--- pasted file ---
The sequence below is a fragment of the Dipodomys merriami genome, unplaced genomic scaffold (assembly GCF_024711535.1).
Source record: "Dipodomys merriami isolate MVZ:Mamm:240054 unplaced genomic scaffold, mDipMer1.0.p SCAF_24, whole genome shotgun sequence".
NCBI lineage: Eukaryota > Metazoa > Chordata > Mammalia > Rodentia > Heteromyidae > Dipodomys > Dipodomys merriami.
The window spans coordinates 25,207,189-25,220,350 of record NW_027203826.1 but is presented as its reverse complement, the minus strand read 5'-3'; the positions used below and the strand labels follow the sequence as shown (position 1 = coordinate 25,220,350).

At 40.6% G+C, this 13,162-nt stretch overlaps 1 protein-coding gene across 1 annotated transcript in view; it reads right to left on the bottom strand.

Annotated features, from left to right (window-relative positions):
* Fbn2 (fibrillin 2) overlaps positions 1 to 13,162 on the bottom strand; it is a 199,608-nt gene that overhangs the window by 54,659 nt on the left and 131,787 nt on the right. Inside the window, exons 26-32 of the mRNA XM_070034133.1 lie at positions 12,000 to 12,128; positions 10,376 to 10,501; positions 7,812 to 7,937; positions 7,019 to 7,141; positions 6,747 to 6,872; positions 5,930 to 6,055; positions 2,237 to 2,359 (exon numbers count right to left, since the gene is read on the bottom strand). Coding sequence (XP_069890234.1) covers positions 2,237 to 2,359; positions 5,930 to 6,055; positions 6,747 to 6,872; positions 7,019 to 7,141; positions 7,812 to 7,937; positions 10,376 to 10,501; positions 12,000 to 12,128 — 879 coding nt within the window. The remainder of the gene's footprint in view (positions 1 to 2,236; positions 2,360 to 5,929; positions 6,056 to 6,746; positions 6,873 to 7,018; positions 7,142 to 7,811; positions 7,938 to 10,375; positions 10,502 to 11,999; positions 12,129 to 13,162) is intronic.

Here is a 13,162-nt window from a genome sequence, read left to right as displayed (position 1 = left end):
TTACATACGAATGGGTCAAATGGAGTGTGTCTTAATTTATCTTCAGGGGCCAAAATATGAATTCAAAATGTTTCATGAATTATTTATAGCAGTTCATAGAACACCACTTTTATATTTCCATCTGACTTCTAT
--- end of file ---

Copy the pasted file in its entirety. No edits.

The sequence below is a fragment of the Dipodomys merriami genome, unplaced genomic scaffold (assembly GCF_024711535.1).
Source record: "Dipodomys merriami isolate MVZ:Mamm:240054 unplaced genomic scaffold, mDipMer1.0.p SCAF_24, whole genome shotgun sequence".
NCBI lineage: Eukaryota > Metazoa > Chordata > Mammalia > Rodentia > Heteromyidae > Dipodomys > Dipodomys merriami.
The window spans coordinates 25,207,189-25,220,350 of record NW_027203826.1 but is presented as its reverse complement, the minus strand read 5'-3'; the positions used below and the strand labels follow the sequence as shown (position 1 = coordinate 25,220,350).

At 40.6% G+C, this 13,162-nt stretch overlaps 1 protein-coding gene across 1 annotated transcript in view; it reads right to left on the bottom strand.

Annotated features, from left to right (window-relative positions):
* Fbn2 (fibrillin 2) overlaps positions 1 to 13,162 on the bottom strand; it is a 199,608-nt gene that overhangs the window by 54,659 nt on the left and 131,787 nt on the right. Inside the window, exons 26-32 of the mRNA XM_070034133.1 lie at positions 12,000 to 12,128; positions 10,376 to 10,501; positions 7,812 to 7,937; positions 7,019 to 7,141; positions 6,747 to 6,872; positions 5,930 to 6,055; positions 2,237 to 2,359 (exon numbers count right to left, since the gene is read on the bottom strand). Coding sequence (XP_069890234.1) covers positions 2,237 to 2,359; positions 5,930 to 6,055; positions 6,747 to 6,872; positions 7,019 to 7,141; positions 7,812 to 7,937; positions 10,376 to 10,501; positions 12,000 to 12,128 — 879 coding nt within the window. The remainder of the gene's footprint in view (positions 1 to 2,236; positions 2,360 to 5,929; positions 6,056 to 6,746; positions 6,873 to 7,018; positions 7,142 to 7,811; positions 7,938 to 10,375; positions 10,502 to 11,999; positions 12,129 to 13,162) is intronic.

Here is a 13,162-nt window from a genome sequence, read left to right as displayed (position 1 = left end):
TTACATACGAATGGGTCAAATGGAGTGTGTCTTAATTTATCTTCAGGGGCCAAAATATGAATTCAAAATGTTTCATGAATTATTTATAGCAGTTCATAGAACACCACTTTTATATTTCCATCTGACTTCTAT